- Onisteles is a colossal sea sponge that was colonized by an aquatic race called the glanae. The skin flakes the glanae shed feed the sponge, which in turn provides them with a home in a symbiotic relationship. What the glanae don't know is that Onisteles is in a similar relationship with a species of predatory animals called the ebons, where the predators protect the city from certain sponge-eating slugs... in exchange for Onisteles occasionally spitting out glanae to feed the ebons.
- In the 20th Anniversary edition of Mage: The Awakening, the Avatar Storm cut off the Technocratic Union from bases maintained in Horizon Realms. In order to have bases of operation relatively secure from the prying eyes of the Sleepers as well as the Traditions, several of the Underwater Bases previously maintained solely by the Void Engineers have been converted (or are in the process of conversion) into full-on cities with representatives from all of the Union's Conventions.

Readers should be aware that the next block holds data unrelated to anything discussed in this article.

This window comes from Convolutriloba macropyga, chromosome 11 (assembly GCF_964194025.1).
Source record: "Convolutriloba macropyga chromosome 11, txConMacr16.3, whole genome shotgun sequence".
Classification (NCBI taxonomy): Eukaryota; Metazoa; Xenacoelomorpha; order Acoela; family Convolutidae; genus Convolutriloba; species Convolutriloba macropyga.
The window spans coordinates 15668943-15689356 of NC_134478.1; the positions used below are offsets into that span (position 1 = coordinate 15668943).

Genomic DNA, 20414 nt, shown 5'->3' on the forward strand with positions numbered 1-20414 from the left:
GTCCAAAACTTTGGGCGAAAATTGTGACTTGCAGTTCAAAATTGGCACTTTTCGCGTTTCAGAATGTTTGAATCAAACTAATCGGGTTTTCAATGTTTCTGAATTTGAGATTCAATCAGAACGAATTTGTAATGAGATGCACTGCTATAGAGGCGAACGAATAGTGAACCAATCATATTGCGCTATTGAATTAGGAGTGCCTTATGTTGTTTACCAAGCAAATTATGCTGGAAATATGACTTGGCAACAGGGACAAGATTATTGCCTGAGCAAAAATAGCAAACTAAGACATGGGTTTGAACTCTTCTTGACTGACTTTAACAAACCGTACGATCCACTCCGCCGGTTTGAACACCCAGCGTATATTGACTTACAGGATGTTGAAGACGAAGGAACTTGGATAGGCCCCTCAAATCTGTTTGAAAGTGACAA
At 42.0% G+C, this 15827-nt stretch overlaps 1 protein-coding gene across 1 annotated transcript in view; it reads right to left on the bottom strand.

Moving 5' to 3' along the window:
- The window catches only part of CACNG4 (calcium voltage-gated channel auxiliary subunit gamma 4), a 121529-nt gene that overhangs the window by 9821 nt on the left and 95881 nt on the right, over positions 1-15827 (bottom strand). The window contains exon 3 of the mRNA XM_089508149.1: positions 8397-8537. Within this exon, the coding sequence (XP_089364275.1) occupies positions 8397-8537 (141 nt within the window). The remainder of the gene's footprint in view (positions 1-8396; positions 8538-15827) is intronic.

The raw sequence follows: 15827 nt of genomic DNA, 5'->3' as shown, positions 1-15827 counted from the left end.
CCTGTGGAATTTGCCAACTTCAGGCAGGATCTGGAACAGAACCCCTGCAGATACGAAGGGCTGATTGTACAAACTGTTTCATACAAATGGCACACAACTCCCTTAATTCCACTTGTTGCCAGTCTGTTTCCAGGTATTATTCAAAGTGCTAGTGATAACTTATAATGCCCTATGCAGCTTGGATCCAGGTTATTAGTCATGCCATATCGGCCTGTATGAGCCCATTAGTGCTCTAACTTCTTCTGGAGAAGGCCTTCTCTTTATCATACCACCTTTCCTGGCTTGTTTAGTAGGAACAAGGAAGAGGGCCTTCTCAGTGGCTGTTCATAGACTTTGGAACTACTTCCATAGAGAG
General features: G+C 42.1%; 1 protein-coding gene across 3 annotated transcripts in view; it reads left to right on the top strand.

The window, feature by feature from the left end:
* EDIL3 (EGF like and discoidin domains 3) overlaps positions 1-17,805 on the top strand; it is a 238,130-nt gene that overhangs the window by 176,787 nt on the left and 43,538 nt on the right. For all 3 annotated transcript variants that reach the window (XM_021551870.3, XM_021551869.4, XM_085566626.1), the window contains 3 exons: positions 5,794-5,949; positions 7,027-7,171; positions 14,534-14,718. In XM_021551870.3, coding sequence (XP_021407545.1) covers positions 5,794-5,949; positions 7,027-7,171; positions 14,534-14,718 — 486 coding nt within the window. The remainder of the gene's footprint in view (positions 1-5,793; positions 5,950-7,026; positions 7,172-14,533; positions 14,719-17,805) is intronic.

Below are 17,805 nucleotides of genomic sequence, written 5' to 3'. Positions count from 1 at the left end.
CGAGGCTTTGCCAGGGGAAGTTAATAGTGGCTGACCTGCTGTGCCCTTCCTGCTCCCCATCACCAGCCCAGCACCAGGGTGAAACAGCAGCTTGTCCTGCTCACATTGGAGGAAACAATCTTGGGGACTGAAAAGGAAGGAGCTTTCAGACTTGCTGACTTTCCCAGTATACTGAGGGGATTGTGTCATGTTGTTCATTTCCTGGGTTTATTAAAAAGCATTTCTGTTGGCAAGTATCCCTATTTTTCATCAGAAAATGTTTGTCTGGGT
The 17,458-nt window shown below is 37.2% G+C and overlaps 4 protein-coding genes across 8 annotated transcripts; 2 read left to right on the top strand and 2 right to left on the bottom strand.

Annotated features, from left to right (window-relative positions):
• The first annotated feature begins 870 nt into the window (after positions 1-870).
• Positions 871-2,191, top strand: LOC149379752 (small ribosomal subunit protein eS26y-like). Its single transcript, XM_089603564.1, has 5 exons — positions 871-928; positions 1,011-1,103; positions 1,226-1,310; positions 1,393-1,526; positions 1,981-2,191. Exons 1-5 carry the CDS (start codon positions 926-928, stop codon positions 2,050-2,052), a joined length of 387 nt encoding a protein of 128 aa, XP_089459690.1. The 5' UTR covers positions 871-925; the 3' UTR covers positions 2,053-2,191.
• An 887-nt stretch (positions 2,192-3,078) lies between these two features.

- Rapture from BioShock is a Diesel Punk and Bio Punk city that's completely underwater, save for a lighthouse that contains a bathysphere to bring people down from the surface.
- The Call To Power series has sea cities.
- Aquaria has Mithalas City, which has long since been completely ruined after a Path of Inspiration corrupted its patron deity into a horrible monster. Guess what you end up fighting in the ruined cathedral.